European companies are getting hit with an ugly legal stick as more companies engage in U.S.-style litigation, a new survey shows. The disputes rarely come cheap, and the costs are showing up in the form of higher premiums for commercial policyholders.
Are you surprised? Don't be. The trend is to be expected, given the general liberalization of markets and the global reach of law firms. With the opportunity of higher profits through expansion comes the risk of greater liability of getting sued by emboldened plaintiffs.
"As lawyers in Europe, we have seen that trend coming from the United States, but it is in Europe now," said Alexandre Lamoure, former general counsel at travel operator the Thomas Cook Group, one of the respondents quoted in the survey. "We have to face that. There has been a change and we have to handle it."
Government incentives to dissuade plaintiffs from pursuing deep-pocketed defendants and cultural differences that for years kept corporate spats within the hands of arbitrators and out of the courts are disappearing, according to the survey of Lloyd's underwriters.
"In the U.S., there is little consequence for those making claims that are near frivolous," said Henry Udow, chief legal officer of Cadbury Schweppes who was quoted in the survey. "European countries are worried about the influx of such an attitude."
The survey was conducted in partnership with The Economist Intelligence Unit, and the results were released in a report titled "Directors in the Dock: Is Business Facing a Liability Crisis?"
In the past three years, 38 percent of companies have seen some increase in the number of cases brought against them, and 34 percent have experienced growth in the size of claims, according to the report.
When asked about whether the scale and extent of litigation is changing in other parts of the world, more respondents said it is worsening compared with those who said it is improving.
Size matters, according to the report. The larger the firm, the more likely it is to be sued because it is a wealthier target
Among companies with annual revenues of more than $1 billion, nearly 90 percent have faced a lawsuit at some point in the past three years; and 30 percent have faced lawsuits aimed at their directors and officers, the report found.
"Those launching claims go for the deeper pockets, and the deeper pockets can handle it," said Joanna Page, the U.K.-based head of insurance litigation for the law firm of Allen & Overy who is also quoted in the Lloyd's report.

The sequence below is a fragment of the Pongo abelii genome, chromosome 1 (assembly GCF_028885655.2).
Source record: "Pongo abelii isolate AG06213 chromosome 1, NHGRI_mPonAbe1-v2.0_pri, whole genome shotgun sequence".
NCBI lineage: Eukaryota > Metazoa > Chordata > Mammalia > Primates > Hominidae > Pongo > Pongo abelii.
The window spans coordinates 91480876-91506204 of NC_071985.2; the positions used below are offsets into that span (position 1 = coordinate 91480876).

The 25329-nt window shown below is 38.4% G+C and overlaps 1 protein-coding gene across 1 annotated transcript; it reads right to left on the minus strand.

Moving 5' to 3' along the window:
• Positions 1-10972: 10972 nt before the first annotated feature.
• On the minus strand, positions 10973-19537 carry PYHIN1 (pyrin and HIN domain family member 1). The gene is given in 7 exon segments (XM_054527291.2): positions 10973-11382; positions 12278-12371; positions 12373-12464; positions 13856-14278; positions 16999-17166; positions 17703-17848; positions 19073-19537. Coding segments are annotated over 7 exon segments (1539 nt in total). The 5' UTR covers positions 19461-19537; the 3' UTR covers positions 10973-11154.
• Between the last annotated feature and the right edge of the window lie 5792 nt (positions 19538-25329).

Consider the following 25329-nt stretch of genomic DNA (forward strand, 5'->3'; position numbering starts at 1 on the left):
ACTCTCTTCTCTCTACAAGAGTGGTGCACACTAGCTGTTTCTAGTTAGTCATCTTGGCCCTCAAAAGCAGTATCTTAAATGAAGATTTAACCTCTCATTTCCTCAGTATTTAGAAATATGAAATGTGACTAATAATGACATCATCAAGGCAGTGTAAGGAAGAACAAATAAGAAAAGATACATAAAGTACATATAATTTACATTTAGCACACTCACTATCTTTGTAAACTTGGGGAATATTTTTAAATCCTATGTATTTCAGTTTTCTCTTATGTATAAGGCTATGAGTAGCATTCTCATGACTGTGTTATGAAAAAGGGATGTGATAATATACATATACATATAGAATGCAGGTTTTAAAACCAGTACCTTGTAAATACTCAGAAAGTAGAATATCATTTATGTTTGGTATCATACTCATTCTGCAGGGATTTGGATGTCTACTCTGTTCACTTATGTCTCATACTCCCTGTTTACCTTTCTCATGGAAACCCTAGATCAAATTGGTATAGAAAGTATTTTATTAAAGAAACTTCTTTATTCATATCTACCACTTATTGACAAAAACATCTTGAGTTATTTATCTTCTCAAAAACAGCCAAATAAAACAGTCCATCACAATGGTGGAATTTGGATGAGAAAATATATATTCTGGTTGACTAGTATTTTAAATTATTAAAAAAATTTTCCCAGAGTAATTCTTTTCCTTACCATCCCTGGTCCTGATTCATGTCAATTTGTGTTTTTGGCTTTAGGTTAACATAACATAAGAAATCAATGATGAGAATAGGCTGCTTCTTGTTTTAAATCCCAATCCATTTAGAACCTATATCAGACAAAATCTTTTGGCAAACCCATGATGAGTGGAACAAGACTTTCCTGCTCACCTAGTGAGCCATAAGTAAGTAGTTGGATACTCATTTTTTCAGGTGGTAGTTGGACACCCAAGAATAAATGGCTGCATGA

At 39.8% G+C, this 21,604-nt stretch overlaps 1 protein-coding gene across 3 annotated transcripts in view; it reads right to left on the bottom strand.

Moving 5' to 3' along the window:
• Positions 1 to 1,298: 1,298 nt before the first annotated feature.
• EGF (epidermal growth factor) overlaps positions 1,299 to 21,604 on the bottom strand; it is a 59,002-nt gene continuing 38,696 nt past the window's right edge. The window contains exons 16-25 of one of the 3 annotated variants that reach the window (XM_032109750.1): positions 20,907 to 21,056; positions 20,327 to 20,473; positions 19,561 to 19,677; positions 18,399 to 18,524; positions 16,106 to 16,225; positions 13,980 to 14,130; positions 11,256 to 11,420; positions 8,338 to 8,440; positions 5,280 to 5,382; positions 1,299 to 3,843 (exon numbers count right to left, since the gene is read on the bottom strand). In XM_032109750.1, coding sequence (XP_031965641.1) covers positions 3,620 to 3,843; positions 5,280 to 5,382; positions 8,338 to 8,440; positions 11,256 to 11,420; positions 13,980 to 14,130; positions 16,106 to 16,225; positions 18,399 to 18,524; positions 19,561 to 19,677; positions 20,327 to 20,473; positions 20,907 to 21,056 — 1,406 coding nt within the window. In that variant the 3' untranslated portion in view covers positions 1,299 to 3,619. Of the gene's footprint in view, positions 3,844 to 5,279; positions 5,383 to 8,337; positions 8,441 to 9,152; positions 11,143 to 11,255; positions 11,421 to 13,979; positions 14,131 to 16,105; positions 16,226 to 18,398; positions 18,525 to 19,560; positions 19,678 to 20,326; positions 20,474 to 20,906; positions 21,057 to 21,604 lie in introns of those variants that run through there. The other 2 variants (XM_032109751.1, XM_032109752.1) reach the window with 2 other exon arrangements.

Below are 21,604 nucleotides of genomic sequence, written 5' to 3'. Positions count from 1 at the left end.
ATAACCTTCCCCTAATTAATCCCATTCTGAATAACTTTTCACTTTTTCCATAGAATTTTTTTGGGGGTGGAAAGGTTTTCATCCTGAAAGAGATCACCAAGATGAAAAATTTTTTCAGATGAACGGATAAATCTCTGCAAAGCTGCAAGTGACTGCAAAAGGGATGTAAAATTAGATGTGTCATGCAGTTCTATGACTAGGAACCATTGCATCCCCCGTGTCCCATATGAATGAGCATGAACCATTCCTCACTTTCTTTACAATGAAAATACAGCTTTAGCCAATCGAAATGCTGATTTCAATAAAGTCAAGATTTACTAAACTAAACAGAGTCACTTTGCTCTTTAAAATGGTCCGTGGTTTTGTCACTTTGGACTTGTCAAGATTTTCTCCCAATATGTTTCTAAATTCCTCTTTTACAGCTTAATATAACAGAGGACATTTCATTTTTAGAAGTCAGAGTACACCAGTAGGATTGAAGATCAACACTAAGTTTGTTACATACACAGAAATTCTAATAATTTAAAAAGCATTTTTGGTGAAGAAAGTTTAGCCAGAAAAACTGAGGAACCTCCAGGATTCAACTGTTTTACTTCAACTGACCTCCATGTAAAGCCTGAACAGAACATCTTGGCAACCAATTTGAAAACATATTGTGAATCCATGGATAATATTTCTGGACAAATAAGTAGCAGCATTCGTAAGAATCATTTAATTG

According to the survey, at some time in the past three years, 38 percent of the respondents said that their company had experienced a lawsuit brought about by a customer, and 36 percent said that their firms had experienced a lawsuit brought about by an employee.
All this comes at a cost, of course. Companies spend thousands of dollars on lawyers, and even millions or tens of millions in payouts if they lose the case.
Carriers are responding by simply raising rates, and in some cases becoming more cautious in their risk taking cultures and in launching new products.
More than 40 percent of the respondents said they've seen an increase in their overall cost of insurance and higher rates for directors' and officers' liability coverage.
"There is a general impact on consumers and others," Udow also said. "The cost is built into products and services. It is a hidden cost to the consumer, a real inefficiency."
While companies are more likely to engage in U.S.-style legal disputes than they used to, the other trend uncovered by the survey is that U.S. courts are ruling on cases traditionally considered to be outside of their jurisdiction.
In one case dating back to 2004, Diageo, the brand drinks giant, was sued in U.S. courts by the Colombian government for alleged money laundering.
"Jurisdiction used to be a fairly technical point over which lawyers would argue," said Phil Haberman, a partner at Ernst & Young specializing in litigation who is quoted in the report. "Now, it seems to have become a big issue."
Examples of what he called "competitive jurisdiction-seeking," abound as lawyers look to shop their case around in search of the friendliest courts.
"I think some of European litigation is attracted to the U.S.," said Brad Gans, general counsel, markets and banking, Europe, Middle East and Africa at the financial services giant Citi. "There is no culture of 'loser pays.' "
In addition, punitive damages are much larger in the U.S. than in other parts of the world, Gans also said.
July 1, 2008
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